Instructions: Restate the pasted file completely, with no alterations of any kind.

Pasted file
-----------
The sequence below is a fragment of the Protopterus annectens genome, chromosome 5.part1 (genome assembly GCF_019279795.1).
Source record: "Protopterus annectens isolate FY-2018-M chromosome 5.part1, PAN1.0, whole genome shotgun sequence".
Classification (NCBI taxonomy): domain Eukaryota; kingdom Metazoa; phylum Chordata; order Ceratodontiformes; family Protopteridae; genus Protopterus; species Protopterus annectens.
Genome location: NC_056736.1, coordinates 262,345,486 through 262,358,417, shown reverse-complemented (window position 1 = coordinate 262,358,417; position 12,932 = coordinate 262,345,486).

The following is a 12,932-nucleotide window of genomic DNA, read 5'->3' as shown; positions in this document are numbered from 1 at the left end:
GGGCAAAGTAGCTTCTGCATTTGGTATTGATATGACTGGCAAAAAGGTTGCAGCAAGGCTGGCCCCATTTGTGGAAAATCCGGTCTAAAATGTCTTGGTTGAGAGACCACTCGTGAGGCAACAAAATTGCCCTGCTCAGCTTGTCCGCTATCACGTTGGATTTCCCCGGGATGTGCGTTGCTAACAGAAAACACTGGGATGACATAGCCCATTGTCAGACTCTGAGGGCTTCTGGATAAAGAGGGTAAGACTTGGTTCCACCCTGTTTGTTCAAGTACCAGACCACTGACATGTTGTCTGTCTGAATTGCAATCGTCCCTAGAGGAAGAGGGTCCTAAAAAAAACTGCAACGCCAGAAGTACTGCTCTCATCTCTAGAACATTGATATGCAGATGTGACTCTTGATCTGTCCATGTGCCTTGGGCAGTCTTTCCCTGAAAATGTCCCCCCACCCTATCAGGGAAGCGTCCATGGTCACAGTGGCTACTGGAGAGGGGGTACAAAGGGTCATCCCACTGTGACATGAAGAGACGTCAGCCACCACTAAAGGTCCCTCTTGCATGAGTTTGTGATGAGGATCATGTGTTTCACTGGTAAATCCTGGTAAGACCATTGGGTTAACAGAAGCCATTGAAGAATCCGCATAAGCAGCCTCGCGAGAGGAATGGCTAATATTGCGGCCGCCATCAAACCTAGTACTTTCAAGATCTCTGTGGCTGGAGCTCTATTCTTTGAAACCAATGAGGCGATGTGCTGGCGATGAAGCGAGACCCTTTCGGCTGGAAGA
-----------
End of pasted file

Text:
The sequence below is a fragment of the Protopterus annectens genome, chromosome 5.part1 (genome assembly GCF_019279795.1).
Source record: "Protopterus annectens isolate FY-2018-M chromosome 5.part1, PAN1.0, whole genome shotgun sequence".
Classification (NCBI taxonomy): domain Eukaryota; kingdom Metazoa; phylum Chordata; order Ceratodontiformes; family Protopteridae; genus Protopterus; species Protopterus annectens.
Genome location: NC_056736.1, coordinates 262,345,486 through 262,358,417, shown reverse-complemented (window position 1 = coordinate 262,358,417; position 12,932 = coordinate 262,345,486).

The following is a 12,932-nucleotide window of genomic DNA, read 5'->3' as shown; positions in this document are numbered from 1 at the left end:
GGGCAAAGTAGCTTCTGCATTTGGTATTGATATGACTGGCAAAAAGGTTGCAGCAAGGCTGGCCCCATTTGTGGAAAATCCGGTCTAAAATGTCTTGGTTGAGAGACCACTCGTGAGGCAACAAAATTGCCCTGCTCAGCTTGTCCGCTATCACGTTGGATTTCCCCGGGATGTGCGTTGCTAACAGAAAACACTGGGATGACATAGCCCATTGTCAGACTCTGAGGGCTTCTGGATAAAGAGGGTAAGACTTGGTTCCACCCTGTTTGTTCAAGTACCAGACCACTGACATGTTGTCTGTCTGAATTGCAATCGTCCCTAGAGGAAGAGGGTCCTAAAAAAAACTGCAACGCCAGAAGTACTGCTCTCATCTCTAGAACATTGATATGCAGATGTGACTCTTGATCTGTCCATGTGCCTTGGGCAGTCTTTCCCTGAAAATGTCCCCCCACCCTATCAGGGAAGCGTCCATGGTCACAGTGGCTACTGGAGAGGGGGTACAAAGGGTCATCCCACTGTGACATGAAGAGACGTCAGCCACCACTAAAGGTCCCTCTTGCATGAGTTTGTGATGAGGATCATGTGTTTCACTGGTAAATCCTGGTAAGACCATTGGGTTAACAGAAGCCATTGAAGAATCCGCATAAGCAGCCTCGCGAGAGGAATGGCTAATATTGCGGCCGCCATCAAACCTAGTACTTTCAAGATCTCTGTGGCTGGAGCTCTATTCTTTGAAACCAATGAGGCGATGTGCTGGCGATGAAGCGAGACCCTTTCGGCTGGAAGA